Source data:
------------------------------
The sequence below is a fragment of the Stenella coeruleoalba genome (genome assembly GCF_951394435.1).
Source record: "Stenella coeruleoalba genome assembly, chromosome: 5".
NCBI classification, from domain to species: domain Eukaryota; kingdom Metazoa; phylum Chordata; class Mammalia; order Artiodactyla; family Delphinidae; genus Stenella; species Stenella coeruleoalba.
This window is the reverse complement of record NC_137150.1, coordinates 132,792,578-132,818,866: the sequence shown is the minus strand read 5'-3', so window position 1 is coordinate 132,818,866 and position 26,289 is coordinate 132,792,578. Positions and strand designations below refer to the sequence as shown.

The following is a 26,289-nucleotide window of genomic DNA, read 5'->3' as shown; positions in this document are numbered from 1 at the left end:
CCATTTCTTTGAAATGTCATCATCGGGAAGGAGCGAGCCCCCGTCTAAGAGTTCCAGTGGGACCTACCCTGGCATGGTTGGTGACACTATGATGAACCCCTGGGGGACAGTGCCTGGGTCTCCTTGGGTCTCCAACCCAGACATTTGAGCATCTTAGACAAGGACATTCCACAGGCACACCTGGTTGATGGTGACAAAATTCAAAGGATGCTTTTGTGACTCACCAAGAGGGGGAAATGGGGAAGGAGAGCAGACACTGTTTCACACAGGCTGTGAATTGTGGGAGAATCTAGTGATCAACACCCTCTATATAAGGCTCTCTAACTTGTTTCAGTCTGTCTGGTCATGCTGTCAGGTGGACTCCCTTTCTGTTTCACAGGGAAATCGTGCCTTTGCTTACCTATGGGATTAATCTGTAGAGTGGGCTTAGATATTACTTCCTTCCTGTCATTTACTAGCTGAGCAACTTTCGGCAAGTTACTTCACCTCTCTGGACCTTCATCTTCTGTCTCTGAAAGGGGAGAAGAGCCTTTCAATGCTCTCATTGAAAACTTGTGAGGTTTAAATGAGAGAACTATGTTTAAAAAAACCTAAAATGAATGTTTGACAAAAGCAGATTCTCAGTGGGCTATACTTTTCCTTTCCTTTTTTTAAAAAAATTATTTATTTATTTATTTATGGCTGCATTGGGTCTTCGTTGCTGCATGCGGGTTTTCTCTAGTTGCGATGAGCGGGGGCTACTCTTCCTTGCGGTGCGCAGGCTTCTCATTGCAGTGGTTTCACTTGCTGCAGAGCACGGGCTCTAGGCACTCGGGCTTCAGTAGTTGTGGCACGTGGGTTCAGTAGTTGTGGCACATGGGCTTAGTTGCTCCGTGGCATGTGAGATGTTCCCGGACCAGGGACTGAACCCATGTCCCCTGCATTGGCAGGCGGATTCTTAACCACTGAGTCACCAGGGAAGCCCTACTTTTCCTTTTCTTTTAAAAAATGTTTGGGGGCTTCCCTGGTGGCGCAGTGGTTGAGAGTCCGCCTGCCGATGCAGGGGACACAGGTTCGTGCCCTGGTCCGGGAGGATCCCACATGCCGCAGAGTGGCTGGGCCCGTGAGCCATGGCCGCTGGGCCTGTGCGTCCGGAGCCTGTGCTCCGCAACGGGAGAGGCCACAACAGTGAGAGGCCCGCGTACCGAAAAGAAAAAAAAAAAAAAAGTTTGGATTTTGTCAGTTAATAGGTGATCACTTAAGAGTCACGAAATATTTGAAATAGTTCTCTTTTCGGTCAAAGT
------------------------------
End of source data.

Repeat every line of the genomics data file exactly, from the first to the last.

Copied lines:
The sequence below is a fragment of the Stenella coeruleoalba genome (genome assembly GCF_951394435.1).
Source record: "Stenella coeruleoalba genome assembly, chromosome: 5".
NCBI classification, from domain to species: domain Eukaryota; kingdom Metazoa; phylum Chordata; class Mammalia; order Artiodactyla; family Delphinidae; genus Stenella; species Stenella coeruleoalba.
This window is the reverse complement of record NC_137150.1, coordinates 132,792,578-132,818,866: the sequence shown is the minus strand read 5'-3', so window position 1 is coordinate 132,818,866 and position 26,289 is coordinate 132,792,578. Positions and strand designations below refer to the sequence as shown.

The following is a 26,289-nucleotide window of genomic DNA, read 5'->3' as shown; positions in this document are numbered from 1 at the left end:
CCATTTCTTTGAAATGTCATCATCGGGAAGGAGCGAGCCCCCGTCTAAGAGTTCCAGTGGGACCTACCCTGGCATGGTTGGTGACACTATGATGAACCCCTGGGGGACAGTGCCTGGGTCTCCTTGGGTCTCCAACCCAGACATTTGAGCATCTTAGACAAGGACATTCCACAGGCACACCTGGTTGATGGTGACAAAATTCAAAGGATGCTTTTGTGACTCACCAAGAGGGGGAAATGGGGAAGGAGAGCAGACACTGTTTCACACAGGCTGTGAATTGTGGGAGAATCTAGTGATCAACACCCTCTATATAAGGCTCTCTAACTTGTTTCAGTCTGTCTGGTCATGCTGTCAGGTGGACTCCCTTTCTGTTTCACAGGGAAATCGTGCCTTTGCTTACCTATGGGATTAATCTGTAGAGTGGGCTTAGATATTACTTCCTTCCTGTCATTTACTAGCTGAGCAACTTTCGGCAAGTTACTTCACCTCTCTGGACCTTCATCTTCTGTCTCTGAAAGGGGAGAAGAGCCTTTCAATGCTCTCATTGAAAACTTGTGAGGTTTAAATGAGAGAACTATGTTTAAAAAAACCTAAAATGAATGTTTGACAAAAGCAGATTCTCAGTGGGCTATACTTTTCCTTTCCTTTTTTTAAAAAAATTATTTATTTATTTATTTATGGCTGCATTGGGTCTTCGTTGCTGCATGCGGGTTTTCTCTAGTTGCGATGAGCGGGGGCTACTCTTCCTTGCGGTGCGCAGGCTTCTCATTGCAGTGGTTTCACTTGCTGCAGAGCACGGGCTCTAGGCACTCGGGCTTCAGTAGTTGTGGCACGTGGGTTCAGTAGTTGTGGCACATGGGCTTAGTTGCTCCGTGGCATGTGAGATGTTCCCGGACCAGGGACTGAACCCATGTCCCCTGCATTGGCAGGCGGATTCTTAACCACTGAGTCACCAGGGAAGCCCTACTTTTCCTTTTCTTTTAAAAAATGTTTGGGGGCTTCCCTGGTGGCGCAGTGGTTGAGAGTCCGCCTGCCGATGCAGGGGACACAGGTTCGTGCCCTGGTCCGGGAGGATCCCACATGCCGCAGAGTGGCTGGGCCCGTGAGCCATGGCCGCTGGGCCTGTGCGTCCGGAGCCTGTGCTCCGCAACGGGAGAGGCCACAACAGTGAGAGGCCCGCGTACCGAAAAGAAAAAAAAAAAAAAAGTTTGGATTTTGTCAGTTAATAGGTGATCACTTAAGAGTCACGAAATATTTGAAATAGTTCTCTTTTCGGTCAAAGT